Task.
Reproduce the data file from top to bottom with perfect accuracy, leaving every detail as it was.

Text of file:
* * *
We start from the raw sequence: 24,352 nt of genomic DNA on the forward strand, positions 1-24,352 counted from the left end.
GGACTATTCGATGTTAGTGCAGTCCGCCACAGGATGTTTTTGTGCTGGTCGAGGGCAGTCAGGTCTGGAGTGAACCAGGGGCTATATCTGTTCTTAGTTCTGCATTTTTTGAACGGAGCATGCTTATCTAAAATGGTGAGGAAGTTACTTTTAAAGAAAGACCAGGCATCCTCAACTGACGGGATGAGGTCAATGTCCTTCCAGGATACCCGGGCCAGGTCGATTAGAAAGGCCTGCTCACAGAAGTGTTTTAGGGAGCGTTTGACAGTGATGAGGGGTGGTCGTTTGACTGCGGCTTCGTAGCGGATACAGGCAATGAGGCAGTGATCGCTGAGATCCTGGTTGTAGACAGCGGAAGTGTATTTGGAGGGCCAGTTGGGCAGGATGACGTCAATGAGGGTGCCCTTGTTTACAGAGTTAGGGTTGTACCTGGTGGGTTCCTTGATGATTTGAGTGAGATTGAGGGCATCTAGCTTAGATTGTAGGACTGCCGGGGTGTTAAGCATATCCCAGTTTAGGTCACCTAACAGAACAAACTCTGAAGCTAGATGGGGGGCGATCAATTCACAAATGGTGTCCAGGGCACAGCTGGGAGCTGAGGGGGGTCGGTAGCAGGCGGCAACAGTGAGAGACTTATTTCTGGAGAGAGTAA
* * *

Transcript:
We start from the raw sequence: 24,352 nt of genomic DNA on the forward strand, positions 1-24,352 counted from the left end.
GGACTATTCGATGTTAGTGCAGTCCGCCACAGGATGTTTTTGTGCTGGTCGAGGGCAGTCAGGTCTGGAGTGAACCAGGGGCTATATCTGTTCTTAGTTCTGCATTTTTTGAACGGAGCATGCTTATCTAAAATGGTGAGGAAGTTACTTTTAAAGAAAGACCAGGCATCCTCAACTGACGGGATGAGGTCAATGTCCTTCCAGGATACCCGGGCCAGGTCGATTAGAAAGGCCTGCTCACAGAAGTGTTTTAGGGAGCGTTTGACAGTGATGAGGGGTGGTCGTTTGACTGCGGCTTCGTAGCGGATACAGGCAATGAGGCAGTGATCGCTGAGATCCTGGTTGTAGACAGCGGAAGTGTATTTGGAGGGCCAGTTGGGCAGGATGACGTCAATGAGGGTGCCCTTGTTTACAGAGTTAGGGTTGTACCTGGTGGGTTCCTTGATGATTTGAGTGAGATTGAGGGCATCTAGCTTAGATTGTAGGACTGCCGGGGTGTTAAGCATATCCCAGTTTAGGTCACCTAACAGAACAAACTCTGAAGCTAGATGGGGGGCGATCAATTCACAAATGGTGTCCAGGGCACAGCTGGGAGCTGAGGGGGGTCGGTAGCAGGCGGCAACAGTGAGAGACTTATTTCTGGAGAGAGTAA